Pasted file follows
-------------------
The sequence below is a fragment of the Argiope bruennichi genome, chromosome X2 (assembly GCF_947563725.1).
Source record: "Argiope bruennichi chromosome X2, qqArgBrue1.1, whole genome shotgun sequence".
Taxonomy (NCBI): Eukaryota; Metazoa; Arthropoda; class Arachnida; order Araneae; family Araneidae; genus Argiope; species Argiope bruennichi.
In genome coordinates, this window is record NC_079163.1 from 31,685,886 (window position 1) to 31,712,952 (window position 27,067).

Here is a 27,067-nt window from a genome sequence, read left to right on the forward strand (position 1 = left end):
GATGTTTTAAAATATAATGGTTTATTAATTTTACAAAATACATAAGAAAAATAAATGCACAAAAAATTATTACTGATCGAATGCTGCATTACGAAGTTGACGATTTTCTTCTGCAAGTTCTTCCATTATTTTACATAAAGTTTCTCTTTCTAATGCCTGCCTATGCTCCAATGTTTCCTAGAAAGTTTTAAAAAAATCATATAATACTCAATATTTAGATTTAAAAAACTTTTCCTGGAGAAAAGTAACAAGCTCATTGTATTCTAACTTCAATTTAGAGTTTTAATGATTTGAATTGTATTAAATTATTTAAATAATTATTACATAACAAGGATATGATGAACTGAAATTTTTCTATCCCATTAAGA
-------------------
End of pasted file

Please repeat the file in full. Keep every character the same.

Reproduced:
The sequence below is a fragment of the Argiope bruennichi genome, chromosome X2 (assembly GCF_947563725.1).
Source record: "Argiope bruennichi chromosome X2, qqArgBrue1.1, whole genome shotgun sequence".
Taxonomy (NCBI): Eukaryota; Metazoa; Arthropoda; class Arachnida; order Araneae; family Araneidae; genus Argiope; species Argiope bruennichi.
In genome coordinates, this window is record NC_079163.1 from 31,685,886 (window position 1) to 31,712,952 (window position 27,067).

Here is a 27,067-nt window from a genome sequence, read left to right on the forward strand (position 1 = left end):
GATGTTTTAAAATATAATGGTTTATTAATTTTACAAAATACATAAGAAAAATAAATGCACAAAAAATTATTACTGATCGAATGCTGCATTACGAAGTTGACGATTTTCTTCTGCAAGTTCTTCCATTATTTTACATAAAGTTTCTCTTTCTAATGCCTGCCTATGCTCCAATGTTTCCTAGAAAGTTTTAAAAAAATCATATAATACTCAATATTTAGATTTAAAAAACTTTTCCTGGAGAAAAGTAACAAGCTCATTGTATTCTAACTTCAATTTAGAGTTTTAATGATTTGAATTGTATTAAATTATTTAAATAATTATTACATAACAAGGATATGATGAACTGAAATTTTTCTATCCCATTAAGA